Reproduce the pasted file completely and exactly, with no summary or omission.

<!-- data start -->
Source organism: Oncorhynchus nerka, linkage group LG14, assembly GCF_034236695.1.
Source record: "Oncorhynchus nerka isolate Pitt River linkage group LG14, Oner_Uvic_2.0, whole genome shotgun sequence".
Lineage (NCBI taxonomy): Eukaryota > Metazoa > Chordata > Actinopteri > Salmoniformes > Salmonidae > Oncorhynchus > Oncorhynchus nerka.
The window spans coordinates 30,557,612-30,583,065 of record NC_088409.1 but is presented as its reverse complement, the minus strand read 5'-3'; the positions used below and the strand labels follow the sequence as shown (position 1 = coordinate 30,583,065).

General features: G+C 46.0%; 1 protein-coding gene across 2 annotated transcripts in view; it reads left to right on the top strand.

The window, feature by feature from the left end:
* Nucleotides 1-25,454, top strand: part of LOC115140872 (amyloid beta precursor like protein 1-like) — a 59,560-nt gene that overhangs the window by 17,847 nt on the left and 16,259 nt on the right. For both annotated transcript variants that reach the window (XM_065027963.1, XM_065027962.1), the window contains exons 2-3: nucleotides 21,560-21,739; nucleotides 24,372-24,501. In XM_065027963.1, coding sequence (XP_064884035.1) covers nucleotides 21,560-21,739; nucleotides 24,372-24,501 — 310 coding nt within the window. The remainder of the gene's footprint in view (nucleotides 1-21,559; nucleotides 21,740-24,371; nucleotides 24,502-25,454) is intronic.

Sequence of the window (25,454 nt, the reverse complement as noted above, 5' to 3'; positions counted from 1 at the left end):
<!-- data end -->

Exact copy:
Source organism: Oncorhynchus nerka, linkage group LG14, assembly GCF_034236695.1.
Source record: "Oncorhynchus nerka isolate Pitt River linkage group LG14, Oner_Uvic_2.0, whole genome shotgun sequence".
Lineage (NCBI taxonomy): Eukaryota > Metazoa > Chordata > Actinopteri > Salmoniformes > Salmonidae > Oncorhynchus > Oncorhynchus nerka.
The window spans coordinates 30,557,612-30,583,065 of record NC_088409.1 but is presented as its reverse complement, the minus strand read 5'-3'; the positions used below and the strand labels follow the sequence as shown (position 1 = coordinate 30,583,065).

General features: G+C 46.0%; 1 protein-coding gene across 2 annotated transcripts in view; it reads left to right on the top strand.

The window, feature by feature from the left end:
* Nucleotides 1-25,454, top strand: part of LOC115140872 (amyloid beta precursor like protein 1-like) — a 59,560-nt gene that overhangs the window by 17,847 nt on the left and 16,259 nt on the right. For both annotated transcript variants that reach the window (XM_065027963.1, XM_065027962.1), the window contains exons 2-3: nucleotides 21,560-21,739; nucleotides 24,372-24,501. In XM_065027963.1, coding sequence (XP_064884035.1) covers nucleotides 21,560-21,739; nucleotides 24,372-24,501 — 310 coding nt within the window. The remainder of the gene's footprint in view (nucleotides 1-21,559; nucleotides 21,740-24,371; nucleotides 24,502-25,454) is intronic.

Sequence of the window (25,454 nt, the reverse complement as noted above, 5' to 3'; positions counted from 1 at the left end):